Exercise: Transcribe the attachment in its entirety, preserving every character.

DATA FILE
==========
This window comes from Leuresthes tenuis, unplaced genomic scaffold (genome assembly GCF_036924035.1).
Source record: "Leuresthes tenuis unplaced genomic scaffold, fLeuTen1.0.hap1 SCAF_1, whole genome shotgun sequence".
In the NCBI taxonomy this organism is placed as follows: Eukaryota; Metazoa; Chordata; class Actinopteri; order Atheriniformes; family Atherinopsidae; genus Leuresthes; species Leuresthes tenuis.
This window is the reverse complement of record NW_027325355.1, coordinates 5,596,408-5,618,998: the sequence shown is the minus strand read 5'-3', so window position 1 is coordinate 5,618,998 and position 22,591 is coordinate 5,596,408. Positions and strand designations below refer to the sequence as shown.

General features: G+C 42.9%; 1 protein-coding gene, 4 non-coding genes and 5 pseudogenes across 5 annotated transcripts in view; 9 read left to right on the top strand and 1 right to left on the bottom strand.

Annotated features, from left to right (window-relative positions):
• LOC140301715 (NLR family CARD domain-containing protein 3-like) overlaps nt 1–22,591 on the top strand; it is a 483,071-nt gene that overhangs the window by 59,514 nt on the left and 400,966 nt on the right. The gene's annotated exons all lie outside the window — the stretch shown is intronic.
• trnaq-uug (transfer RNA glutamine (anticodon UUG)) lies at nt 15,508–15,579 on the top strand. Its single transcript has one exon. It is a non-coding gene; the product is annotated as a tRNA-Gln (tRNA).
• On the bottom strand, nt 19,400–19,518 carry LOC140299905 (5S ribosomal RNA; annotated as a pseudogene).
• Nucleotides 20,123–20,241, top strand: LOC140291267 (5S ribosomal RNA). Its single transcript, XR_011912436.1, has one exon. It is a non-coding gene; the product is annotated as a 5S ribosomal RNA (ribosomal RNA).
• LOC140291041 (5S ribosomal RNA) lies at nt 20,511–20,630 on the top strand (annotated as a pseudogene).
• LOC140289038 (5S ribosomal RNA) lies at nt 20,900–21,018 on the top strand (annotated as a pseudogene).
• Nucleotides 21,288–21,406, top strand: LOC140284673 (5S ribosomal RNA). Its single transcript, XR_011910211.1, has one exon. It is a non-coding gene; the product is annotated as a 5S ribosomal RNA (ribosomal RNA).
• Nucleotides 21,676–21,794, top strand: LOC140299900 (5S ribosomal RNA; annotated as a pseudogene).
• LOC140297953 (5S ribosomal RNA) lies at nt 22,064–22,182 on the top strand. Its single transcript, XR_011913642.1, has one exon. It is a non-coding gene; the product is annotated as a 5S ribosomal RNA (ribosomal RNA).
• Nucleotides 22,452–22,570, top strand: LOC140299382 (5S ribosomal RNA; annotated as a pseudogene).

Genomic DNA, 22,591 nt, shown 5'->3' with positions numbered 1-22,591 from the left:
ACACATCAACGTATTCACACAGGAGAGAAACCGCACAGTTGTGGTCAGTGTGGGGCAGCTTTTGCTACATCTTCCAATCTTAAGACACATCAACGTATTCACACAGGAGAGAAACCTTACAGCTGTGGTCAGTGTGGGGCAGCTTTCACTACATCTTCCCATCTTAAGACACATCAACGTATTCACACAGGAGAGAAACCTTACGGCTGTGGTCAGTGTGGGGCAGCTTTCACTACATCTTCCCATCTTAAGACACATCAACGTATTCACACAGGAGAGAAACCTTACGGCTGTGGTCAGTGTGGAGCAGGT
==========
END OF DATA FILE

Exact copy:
This window comes from Leuresthes tenuis, unplaced genomic scaffold (genome assembly GCF_036924035.1).
Source record: "Leuresthes tenuis unplaced genomic scaffold, fLeuTen1.0.hap1 SCAF_1, whole genome shotgun sequence".
In the NCBI taxonomy this organism is placed as follows: Eukaryota; Metazoa; Chordata; class Actinopteri; order Atheriniformes; family Atherinopsidae; genus Leuresthes; species Leuresthes tenuis.
This window is the reverse complement of record NW_027325355.1, coordinates 5,596,408-5,618,998: the sequence shown is the minus strand read 5'-3', so window position 1 is coordinate 5,618,998 and position 22,591 is coordinate 5,596,408. Positions and strand designations below refer to the sequence as shown.

General features: G+C 42.9%; 1 protein-coding gene, 4 non-coding genes and 5 pseudogenes across 5 annotated transcripts in view; 9 read left to right on the top strand and 1 right to left on the bottom strand.

Annotated features, from left to right (window-relative positions):
• LOC140301715 (NLR family CARD domain-containing protein 3-like) overlaps nt 1–22,591 on the top strand; it is a 483,071-nt gene that overhangs the window by 59,514 nt on the left and 400,966 nt on the right. The gene's annotated exons all lie outside the window — the stretch shown is intronic.
• trnaq-uug (transfer RNA glutamine (anticodon UUG)) lies at nt 15,508–15,579 on the top strand. Its single transcript has one exon. It is a non-coding gene; the product is annotated as a tRNA-Gln (tRNA).
• On the bottom strand, nt 19,400–19,518 carry LOC140299905 (5S ribosomal RNA; annotated as a pseudogene).
• Nucleotides 20,123–20,241, top strand: LOC140291267 (5S ribosomal RNA). Its single transcript, XR_011912436.1, has one exon. It is a non-coding gene; the product is annotated as a 5S ribosomal RNA (ribosomal RNA).
• LOC140291041 (5S ribosomal RNA) lies at nt 20,511–20,630 on the top strand (annotated as a pseudogene).
• LOC140289038 (5S ribosomal RNA) lies at nt 20,900–21,018 on the top strand (annotated as a pseudogene).
• Nucleotides 21,288–21,406, top strand: LOC140284673 (5S ribosomal RNA). Its single transcript, XR_011910211.1, has one exon. It is a non-coding gene; the product is annotated as a 5S ribosomal RNA (ribosomal RNA).
• Nucleotides 21,676–21,794, top strand: LOC140299900 (5S ribosomal RNA; annotated as a pseudogene).
• LOC140297953 (5S ribosomal RNA) lies at nt 22,064–22,182 on the top strand. Its single transcript, XR_011913642.1, has one exon. It is a non-coding gene; the product is annotated as a 5S ribosomal RNA (ribosomal RNA).
• Nucleotides 22,452–22,570, top strand: LOC140299382 (5S ribosomal RNA; annotated as a pseudogene).

Genomic DNA, 22,591 nt, shown 5'->3' with positions numbered 1-22,591 from the left:
ACACATCAACGTATTCACACAGGAGAGAAACCGCACAGTTGTGGTCAGTGTGGGGCAGCTTTTGCTACATCTTCCAATCTTAAGACACATCAACGTATTCACACAGGAGAGAAACCTTACAGCTGTGGTCAGTGTGGGGCAGCTTTCACTACATCTTCCCATCTTAAGACACATCAACGTATTCACACAGGAGAGAAACCTTACGGCTGTGGTCAGTGTGGGGCAGCTTTCACTACATCTTCCCATCTTAAGACACATCAACGTATTCACACAGGAGAGAAACCTTACGGCTGTGGTCAGTGTGGAGCAGGT